THE $6 MILLION QUESTION
A WHKP Station Editorial
Eight people are running for Hendersonville city council this year, 3 are running for mayor, so there’s a LOT of interest in “city politics” this year. From our perspective the two main issues appear to be excessively high rates charged to the city water system’s commercial users, specifically new and prospective businesses…and the perennial issue of downtown parking. Today, we’ll share out thoughts on the downtown parking issue.
The last time the issue of downtown parking was really and substantially addressed was when the whole downtown area was redesigned to save it from extinction about 40 years ago. What’s been done since then has just been “band-aids” on a growing, ever-present wound. The issue of parking for downtown calls into question the city’s priorities, as established by the mayor and council.
For example…city fathers are placing on the ballot this fall a bond referendum to expand Berkley Park, at a cost of about $6 million, which would be about a 3 cent tax increase for city property owners. This, we believe, should NOT be a priority at this time. We HAVE parks, some of which we think are under-utilized. And city folks are spilling over into all the various county parks everyday. ANOTHER park should not be a priority this year.
For that same $6 million, why not address a REAL need…like downtown parking? The City of Fayetteville about 18 months ago cut the ribbon and opened a new 5-story parking deck on Franklin Street in the heart of downtown Fayetteville that contains a total of 295 spaces…which includes a net gain of 214 spaces specifically for Fayetteville’s downtown area. The initial cost to the City of Fayetteville was $6.1 million, or about what is being proposed to expand Berkley Park. Of course, we’d need to have a downtown site for such a deck…Fayetteville built theirs on a parking lot the city already owned…ours could be built where the city-owned Dogwood Parking Lot is now, which would better serve both downtown shoppers and employees, and a fee schedule could be set for use of the spaces to help off-set the operating and maintenance costs.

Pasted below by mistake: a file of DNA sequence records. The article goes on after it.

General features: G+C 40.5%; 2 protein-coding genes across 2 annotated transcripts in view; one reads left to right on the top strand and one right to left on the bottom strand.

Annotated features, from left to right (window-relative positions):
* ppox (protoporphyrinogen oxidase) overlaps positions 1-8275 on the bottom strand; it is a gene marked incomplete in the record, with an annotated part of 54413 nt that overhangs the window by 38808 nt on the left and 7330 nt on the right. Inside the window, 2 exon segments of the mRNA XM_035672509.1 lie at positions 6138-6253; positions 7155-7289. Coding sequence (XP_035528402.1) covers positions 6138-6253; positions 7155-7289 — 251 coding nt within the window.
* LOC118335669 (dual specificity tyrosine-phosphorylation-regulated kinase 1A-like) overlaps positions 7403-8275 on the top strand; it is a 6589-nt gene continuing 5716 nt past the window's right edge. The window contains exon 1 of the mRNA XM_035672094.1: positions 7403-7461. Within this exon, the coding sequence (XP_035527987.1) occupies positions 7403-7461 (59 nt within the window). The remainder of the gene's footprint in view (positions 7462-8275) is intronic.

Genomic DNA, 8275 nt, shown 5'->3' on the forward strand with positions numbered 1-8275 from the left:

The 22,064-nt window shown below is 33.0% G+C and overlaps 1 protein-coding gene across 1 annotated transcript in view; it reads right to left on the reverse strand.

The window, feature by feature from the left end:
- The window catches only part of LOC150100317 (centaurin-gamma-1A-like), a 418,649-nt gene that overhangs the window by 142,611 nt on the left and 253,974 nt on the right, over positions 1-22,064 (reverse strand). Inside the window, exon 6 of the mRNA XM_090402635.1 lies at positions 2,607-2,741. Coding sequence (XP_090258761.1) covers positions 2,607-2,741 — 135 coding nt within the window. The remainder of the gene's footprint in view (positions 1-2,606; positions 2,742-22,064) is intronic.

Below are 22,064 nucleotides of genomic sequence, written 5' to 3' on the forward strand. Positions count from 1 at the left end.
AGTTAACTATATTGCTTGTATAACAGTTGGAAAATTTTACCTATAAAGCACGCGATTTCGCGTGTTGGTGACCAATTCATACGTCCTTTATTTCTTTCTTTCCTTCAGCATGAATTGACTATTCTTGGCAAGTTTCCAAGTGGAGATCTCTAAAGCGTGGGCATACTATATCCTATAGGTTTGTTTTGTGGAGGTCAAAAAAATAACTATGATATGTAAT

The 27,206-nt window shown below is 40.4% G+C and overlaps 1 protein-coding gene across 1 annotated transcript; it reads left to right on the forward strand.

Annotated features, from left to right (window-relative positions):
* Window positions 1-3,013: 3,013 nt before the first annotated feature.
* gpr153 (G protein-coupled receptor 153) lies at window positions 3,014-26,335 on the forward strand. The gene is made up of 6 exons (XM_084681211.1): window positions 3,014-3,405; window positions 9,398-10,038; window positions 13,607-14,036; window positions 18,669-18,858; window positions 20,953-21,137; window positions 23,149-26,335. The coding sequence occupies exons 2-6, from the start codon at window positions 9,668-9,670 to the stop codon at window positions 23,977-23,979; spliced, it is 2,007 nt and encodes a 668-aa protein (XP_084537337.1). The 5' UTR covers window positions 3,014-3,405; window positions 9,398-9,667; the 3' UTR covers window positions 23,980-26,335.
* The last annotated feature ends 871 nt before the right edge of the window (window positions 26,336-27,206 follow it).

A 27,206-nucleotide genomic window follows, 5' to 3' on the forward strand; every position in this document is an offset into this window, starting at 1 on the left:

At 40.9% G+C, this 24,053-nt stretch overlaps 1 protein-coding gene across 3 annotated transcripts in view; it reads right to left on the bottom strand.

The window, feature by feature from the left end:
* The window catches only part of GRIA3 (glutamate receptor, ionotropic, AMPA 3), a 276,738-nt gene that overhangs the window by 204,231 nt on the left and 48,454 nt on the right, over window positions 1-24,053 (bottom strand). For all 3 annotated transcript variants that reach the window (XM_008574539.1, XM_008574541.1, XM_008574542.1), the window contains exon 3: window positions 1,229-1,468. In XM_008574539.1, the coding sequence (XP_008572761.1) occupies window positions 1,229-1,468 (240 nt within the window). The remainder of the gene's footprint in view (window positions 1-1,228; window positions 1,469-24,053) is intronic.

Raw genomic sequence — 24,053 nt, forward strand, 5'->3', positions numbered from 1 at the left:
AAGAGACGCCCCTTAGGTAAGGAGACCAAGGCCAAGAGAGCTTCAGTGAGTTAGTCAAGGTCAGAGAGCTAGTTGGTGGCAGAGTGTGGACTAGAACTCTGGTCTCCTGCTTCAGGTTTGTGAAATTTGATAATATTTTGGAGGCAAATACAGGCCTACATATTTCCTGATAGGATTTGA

But to us, the choice seems pretty clear. Do city voters think another park or downtown parking is the greater priority? For our part, we’d like to see the two issues on the ballot…side by side…each costing about the same $6 million…which would give city voters the choice this fall: $6 million for another park, or for a once-and-for-all solution to downtown parking. The cost is going to be about a 3-cent property tax increase either way.
It’s probably too late to put the two issues on the ballot for this fall side by side. But when voting in the city elections this year, voters can determine where each candidate for council and each candidate for mayor, stands: do they favor raising taxes 3 cents for a parking deck…or for another park.
It may be that city voters won’t favor either one…maybe city voters would prefer to see $6 million and a 3-cent tax increase spent on other things…or maybe NOT spent at all. And we can surely understand and support that. But if the city administration is not going to lay some crystal-clear choices out there or set priorities that address long over-due needs like downtown parking, then voters need take advantage of the opportunity they’ll have at the polls this fall and set the OWN priorities.
If it’s a choice between a park or downtown parking, the city’s operating budget nor the city’s fund balance can pay for either one…and it’d be dead wrong to keep certain fees sky-high to supplement the city budget to pay for them.
So…it’s really up to the voters this fall to set, or to RE-SET, priorities And the voters can do this by the candidates they elect. The $6 million question seems clear…do city voters want to pay that much for a park or for downtown parking, for something else, or don’t spend it at all. If you’re a city voter, find out where each candidate stands…and hold them to it. It’s YOUR turn to set the priorities…and you can do it in two elections this fall.
BY WHKP News Director Larry Freeman
July 28, 2013